If I let all the hairs on my face grow out, I would have eyebrows that thatch my eyelids down to my lashes. I’d have a noticeable moustache and perhaps a faint unibrow. And there’d be a thick black whisker on my chin, just left of center, like a weed sprouting from the sidewalk. No one has ever seen me in this state and, God willing, no one ever will. This is why my heart leapt with anticipation when I heard about Vaniqa, a new topical cream that promises to retard the growth of unwanted facial hair (hereafter abbreviated UFH). By the way, it’s VAN-ik-kah, not veh-NEE-kwah.
Since Vaniqa is dispensed by prescription only, my first step is seeing a doctor. I call a Manhattan dermatologist, Kenneth Howe, who works for a ritzy practice that caters to hairy rich ladies. “It’s not very exciting,” Dr. Howe says to me, referring to his mild disappointment that Vaniqa slows the regrowth of hair but doesn’t itself remove hair or permanently stop hair from coming back. “So, by definition,” he says, “it’s an adjunct.” Dr. H. says that the most common misperception he’s been hearing from patients since Vaniqa’s debut last October is that the cream acts “like Nair,” a depilatory that dissolves the protein structure of hair causing it to break away at the surface of the skin. But he reports that women, even after realizing they’d need to continue their usual hair-removal regimens, still want it. After ascertaining that my UFH was not 1) a hormonal imbalance due to a serious medical condition such as polycystic ovarian disease or 2) a side effect from a drug I may be taking, Dr. H. phones in a prescription for me, and I pick it up mere hours later.
Day 1: Upon unwrapping the pharmaceutical parcel, one understands immediately that Vaniqa is “for women.” First of all, the name itself is a dyslexic’s version of vagina. Then there’s the logo: Two crescent moon shaped blobs—one purple, one mauve—nestled together to form a V-shaped base for a single hair, also purple. And the cream comes in a dainty, white 30-gram tube—slim enough to tuck discreetly into a purse or makeup bag. My tube cost $44.99, and it’s supposed to last for 60 days, with two applications per day. Dr. Howe told me that no insurance plan that he’s seen covers it because it’s considered cosmetic.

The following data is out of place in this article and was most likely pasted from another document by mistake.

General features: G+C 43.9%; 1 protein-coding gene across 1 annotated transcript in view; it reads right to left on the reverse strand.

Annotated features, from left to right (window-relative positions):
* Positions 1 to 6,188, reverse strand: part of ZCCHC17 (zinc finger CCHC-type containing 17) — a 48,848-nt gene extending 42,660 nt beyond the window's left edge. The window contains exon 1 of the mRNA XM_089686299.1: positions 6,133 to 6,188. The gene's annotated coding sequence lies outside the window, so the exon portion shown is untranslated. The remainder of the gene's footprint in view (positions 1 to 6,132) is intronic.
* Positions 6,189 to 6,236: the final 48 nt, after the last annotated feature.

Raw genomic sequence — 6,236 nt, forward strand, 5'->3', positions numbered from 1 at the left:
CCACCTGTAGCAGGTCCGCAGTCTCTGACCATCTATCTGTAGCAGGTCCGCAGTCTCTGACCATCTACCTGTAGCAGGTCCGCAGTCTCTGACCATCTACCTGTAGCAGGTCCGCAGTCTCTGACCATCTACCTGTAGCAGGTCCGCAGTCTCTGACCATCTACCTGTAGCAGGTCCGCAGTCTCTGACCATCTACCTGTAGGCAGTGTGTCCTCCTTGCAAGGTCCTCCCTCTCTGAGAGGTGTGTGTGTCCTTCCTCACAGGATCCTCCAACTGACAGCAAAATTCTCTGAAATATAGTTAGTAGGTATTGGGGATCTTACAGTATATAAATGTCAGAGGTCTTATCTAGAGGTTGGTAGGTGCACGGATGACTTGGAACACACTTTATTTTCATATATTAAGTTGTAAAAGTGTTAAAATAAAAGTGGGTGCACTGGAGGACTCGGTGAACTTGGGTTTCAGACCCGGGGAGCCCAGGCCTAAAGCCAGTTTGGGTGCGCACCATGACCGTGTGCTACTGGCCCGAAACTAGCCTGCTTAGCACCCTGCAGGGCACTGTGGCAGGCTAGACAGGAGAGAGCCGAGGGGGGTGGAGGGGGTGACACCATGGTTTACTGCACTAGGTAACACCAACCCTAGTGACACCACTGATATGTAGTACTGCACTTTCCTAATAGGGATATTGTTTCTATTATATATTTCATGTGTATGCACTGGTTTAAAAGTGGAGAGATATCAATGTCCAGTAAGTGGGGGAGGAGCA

On my first try, a big splork of cream comes shooting out of the tube—the cream is somewhat watery and loose. I apply a thin layer to areas I have just plucked clean for the purpose of establishing Vaniqa test sites: my right eyebrow region, the right side of my upper lip and a 1-inch-by-1-inch square area in the middle of my right calf. The left-side counterparts will serve as the control. Vaniqa tingles and whitens as it dries.
Day 6: No noticeable change. So far I’m finding that the most difficult part of my new Vaniqa routine is compliance. I can usually remember to apply the cream in the morning, after I’ve washed my face but before applying moisturizer. But at night it’s easier to forget, and I worry that the expensive cream is coming off on my pillows. I chat with Shena Rozar, a longtime user in San Diego, Calif., for support.
Shena says that she puts on Vaniqa in the morning before makeup, after working out, and then once again at night after washing her face before bed. “Rub it in,” she tells me. “Just as you would take seasoning and rub it into meat.” Shena’s been using Vaniqa religiously for five months and is a big advocate. “I have an enormous amount of hair on my face,” says Shena, who’s 33. “Beard, moustache and hair on the side of the cheeks. And the hairs are thick, like eyebrows.” She noticed a fine moustache at age 17, started waxing at 20 and then, out of desperation, began shaving at 21. Over the years, Shena says she’s tried everything from expensive salon treatments and $60 per hour electrolysis sessions, to products advertised via late-night TV infomercials—including EpiStop, a topical gel with claims similar to Vaniqa, and Nad’s, a sticky sugar substance that offers a cold alternative to hot wax. None of the solutions worked adequately. As soon as Vaniqa appeared on the market, “I picked it up at my lunch hour, went to the restroom, wiped my face and put it on,” she says. Shena reports she now goes eight to nine days between home waxings, instead of three to four days, and that the hairs are easier to remove, finer in texture, and lighter in color. She also credits Vaniqa with ridding her face of what she calls “black mold,” the dreaded five o’clock shadow that would show up only a day after she’d wax her face.
I’m suddenly feeling a whole lot better about my own UFH.
Day 8: Vaniqa has not kicked in. My stray eyebrow hairs have come back on both the test side and the control side at approximately the same rate, about 2 millimeters. Ditto for my upper lip. Ditto for my legs. The product literature tells you “Vaniqa is not a quick fix. It takes time for results to become visible, as long as eight week for some.” Eight weeks? Good grief. Dr. Ken Washenik, a professor at the NYU School of Medicine, tells me that it’s not so much that Vaniqa suddenly kicks in after two months. Rather, it can take a while before the drug’s effects become noticeable to you. After that, if you don’t see any results, Vaniqa may not work at all. “What that two months tells you is that if you have not improved you’re probably not going to,” he says, noting that in Vaniqa trials conducted at NYU four out of 10 women never saw any effects. He also warns me that my eyebrows—the part I want to keep—may start to thin out if I continue to use Vaniqa there.